UPDATE: Thanks to a commenter, here is an article with more videos from this thunderstorm.
This YouTube video showed up in my mailbox this morning, as a "Top 5 Most Viewed" video, and it now has over one million views:
I did some research (for our news story) to determine what wind conditions caused this incredible event. On Aug. 14, winds were sustained as high was 41 mph gusting to as high as 60 mph from the north-northwest during a thunderstorm between 2:45 and 4:00 p.m. local time at both Calgary International (graphed below) and Calgary/Springbank airports:
According to Google Maps & Street View, the location of the driver would have had a north-northwest wind behind him, which meant it was blowing perpendicular to the street sign's horizontal support bar -- not unlike what happened when winds perpendicular to the Tacoma Narrows bridge ("Galloping Gertie") caused it to crash in 1940 (except then it caused twisting, not simple bouncing up and down). This is my guess anyway, I'm by no means an expert on Aerostatic Fluttering; if you are, leave me a comment below. One YouTube commenter said that the bad engineering of signs spanning too many lanes contributed to the problem.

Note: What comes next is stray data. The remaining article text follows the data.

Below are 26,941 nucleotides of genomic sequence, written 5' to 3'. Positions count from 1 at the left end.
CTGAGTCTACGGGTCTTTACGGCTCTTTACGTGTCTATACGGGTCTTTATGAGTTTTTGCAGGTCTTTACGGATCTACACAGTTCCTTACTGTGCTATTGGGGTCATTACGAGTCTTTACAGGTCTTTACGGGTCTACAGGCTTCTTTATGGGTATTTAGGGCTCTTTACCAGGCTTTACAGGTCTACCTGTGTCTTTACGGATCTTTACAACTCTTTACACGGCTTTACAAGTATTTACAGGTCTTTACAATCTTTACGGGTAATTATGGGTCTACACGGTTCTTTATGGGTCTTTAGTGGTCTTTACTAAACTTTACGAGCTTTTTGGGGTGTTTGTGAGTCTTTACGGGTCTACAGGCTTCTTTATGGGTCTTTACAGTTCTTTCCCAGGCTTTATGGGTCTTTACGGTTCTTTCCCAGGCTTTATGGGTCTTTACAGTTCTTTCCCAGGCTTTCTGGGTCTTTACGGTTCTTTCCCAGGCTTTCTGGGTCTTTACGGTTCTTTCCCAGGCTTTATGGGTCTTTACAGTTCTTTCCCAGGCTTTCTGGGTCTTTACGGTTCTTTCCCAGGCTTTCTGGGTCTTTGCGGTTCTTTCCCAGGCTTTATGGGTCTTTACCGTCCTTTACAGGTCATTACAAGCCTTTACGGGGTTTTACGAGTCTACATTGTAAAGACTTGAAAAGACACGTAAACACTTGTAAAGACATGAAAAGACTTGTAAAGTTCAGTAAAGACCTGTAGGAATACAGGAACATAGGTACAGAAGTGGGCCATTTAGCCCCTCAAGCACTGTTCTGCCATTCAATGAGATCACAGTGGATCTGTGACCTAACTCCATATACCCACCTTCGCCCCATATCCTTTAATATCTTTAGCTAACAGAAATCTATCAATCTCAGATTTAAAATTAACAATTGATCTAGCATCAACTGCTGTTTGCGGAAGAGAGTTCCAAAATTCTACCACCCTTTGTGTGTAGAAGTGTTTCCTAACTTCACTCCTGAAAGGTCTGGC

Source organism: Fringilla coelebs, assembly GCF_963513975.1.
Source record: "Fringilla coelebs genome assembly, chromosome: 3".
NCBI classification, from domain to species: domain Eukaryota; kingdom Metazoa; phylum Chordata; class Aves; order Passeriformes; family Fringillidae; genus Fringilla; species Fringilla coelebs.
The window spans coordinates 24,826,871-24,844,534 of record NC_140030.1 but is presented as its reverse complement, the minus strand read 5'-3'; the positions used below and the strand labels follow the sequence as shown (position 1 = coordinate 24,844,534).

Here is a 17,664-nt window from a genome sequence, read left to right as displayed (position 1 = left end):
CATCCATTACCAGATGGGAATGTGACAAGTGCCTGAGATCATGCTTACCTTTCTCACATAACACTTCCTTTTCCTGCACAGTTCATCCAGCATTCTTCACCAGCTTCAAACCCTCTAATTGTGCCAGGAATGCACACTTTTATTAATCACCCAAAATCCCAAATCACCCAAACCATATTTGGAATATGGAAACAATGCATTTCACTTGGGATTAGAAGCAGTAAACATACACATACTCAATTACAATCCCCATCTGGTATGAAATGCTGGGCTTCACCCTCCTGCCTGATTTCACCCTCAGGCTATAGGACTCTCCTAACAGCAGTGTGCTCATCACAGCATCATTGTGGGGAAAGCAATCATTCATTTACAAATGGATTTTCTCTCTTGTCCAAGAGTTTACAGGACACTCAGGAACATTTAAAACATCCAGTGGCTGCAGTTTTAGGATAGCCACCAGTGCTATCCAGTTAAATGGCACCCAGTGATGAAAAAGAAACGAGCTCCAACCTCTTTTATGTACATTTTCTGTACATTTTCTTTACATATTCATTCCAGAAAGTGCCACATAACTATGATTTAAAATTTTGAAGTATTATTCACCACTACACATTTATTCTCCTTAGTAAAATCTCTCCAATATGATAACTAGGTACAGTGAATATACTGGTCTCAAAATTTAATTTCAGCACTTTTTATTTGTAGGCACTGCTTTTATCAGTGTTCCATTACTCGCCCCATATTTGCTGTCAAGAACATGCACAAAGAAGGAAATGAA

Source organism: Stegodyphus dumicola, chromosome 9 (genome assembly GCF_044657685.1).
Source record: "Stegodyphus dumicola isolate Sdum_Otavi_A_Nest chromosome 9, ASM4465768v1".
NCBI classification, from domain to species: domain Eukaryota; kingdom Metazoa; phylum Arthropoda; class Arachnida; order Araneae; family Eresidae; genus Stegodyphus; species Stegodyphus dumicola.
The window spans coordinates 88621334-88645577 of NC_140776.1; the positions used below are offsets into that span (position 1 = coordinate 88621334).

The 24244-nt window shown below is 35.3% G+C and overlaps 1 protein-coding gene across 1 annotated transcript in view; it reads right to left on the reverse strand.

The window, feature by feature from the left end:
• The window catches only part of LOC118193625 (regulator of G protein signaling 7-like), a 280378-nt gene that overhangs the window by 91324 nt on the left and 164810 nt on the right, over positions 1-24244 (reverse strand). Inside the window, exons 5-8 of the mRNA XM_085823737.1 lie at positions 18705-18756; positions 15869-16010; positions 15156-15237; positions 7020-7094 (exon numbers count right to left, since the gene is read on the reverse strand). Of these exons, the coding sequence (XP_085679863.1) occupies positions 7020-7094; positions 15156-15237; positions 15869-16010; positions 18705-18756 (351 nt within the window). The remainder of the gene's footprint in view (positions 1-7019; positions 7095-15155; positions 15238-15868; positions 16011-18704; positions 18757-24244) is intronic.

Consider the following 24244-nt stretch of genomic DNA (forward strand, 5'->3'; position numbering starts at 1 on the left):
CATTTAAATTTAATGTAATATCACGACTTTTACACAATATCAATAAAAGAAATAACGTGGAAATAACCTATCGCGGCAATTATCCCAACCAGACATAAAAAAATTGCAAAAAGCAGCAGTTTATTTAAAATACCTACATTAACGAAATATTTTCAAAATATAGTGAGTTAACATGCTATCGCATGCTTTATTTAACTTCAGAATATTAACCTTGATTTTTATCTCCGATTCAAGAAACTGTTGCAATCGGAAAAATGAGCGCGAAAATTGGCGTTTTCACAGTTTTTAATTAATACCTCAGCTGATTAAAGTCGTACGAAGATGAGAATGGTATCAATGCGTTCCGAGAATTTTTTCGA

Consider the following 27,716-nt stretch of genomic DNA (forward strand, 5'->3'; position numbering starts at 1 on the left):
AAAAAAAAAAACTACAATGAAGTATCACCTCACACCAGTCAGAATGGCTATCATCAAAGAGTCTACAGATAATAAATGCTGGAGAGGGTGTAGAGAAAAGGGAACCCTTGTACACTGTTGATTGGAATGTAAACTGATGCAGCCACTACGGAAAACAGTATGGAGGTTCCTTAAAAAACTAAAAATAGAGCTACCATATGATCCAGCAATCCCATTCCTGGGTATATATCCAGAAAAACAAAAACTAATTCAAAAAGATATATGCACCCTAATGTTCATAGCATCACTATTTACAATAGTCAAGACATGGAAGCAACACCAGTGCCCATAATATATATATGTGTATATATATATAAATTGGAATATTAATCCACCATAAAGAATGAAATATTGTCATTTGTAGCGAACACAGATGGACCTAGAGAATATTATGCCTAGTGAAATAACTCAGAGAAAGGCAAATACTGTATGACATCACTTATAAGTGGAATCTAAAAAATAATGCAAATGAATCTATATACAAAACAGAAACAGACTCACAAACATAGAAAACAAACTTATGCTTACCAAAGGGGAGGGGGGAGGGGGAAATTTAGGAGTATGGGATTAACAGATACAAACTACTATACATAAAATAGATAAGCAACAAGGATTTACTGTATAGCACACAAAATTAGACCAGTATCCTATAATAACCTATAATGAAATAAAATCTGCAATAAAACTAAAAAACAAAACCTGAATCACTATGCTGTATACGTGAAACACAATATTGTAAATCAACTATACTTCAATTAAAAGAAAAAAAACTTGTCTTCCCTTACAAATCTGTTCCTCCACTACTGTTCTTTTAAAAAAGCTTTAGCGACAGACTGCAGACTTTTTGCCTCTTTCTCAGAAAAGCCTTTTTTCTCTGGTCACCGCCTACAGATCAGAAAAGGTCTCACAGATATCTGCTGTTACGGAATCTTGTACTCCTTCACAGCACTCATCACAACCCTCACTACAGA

The Blizzard of 2016 had many similarities to the Blizzard of 1996. Will there be a similar flood?
The Blizzard of 2016 flooded coastal communities and piled up over 40 inches of snow, with incredible drifts. Here are the stats.
The Blizzard of 2016 has begun. Here are some historical and model maps.
The NCEP SREF snow plumes are in; now the snow-forecasting fun begins.
Yes, it's true. The possibility of a snowstorm in the East (the first this season for coastal areas).
We've had three named tropical cyclones already this month, two in the Pacific, and today one in the Atlantic.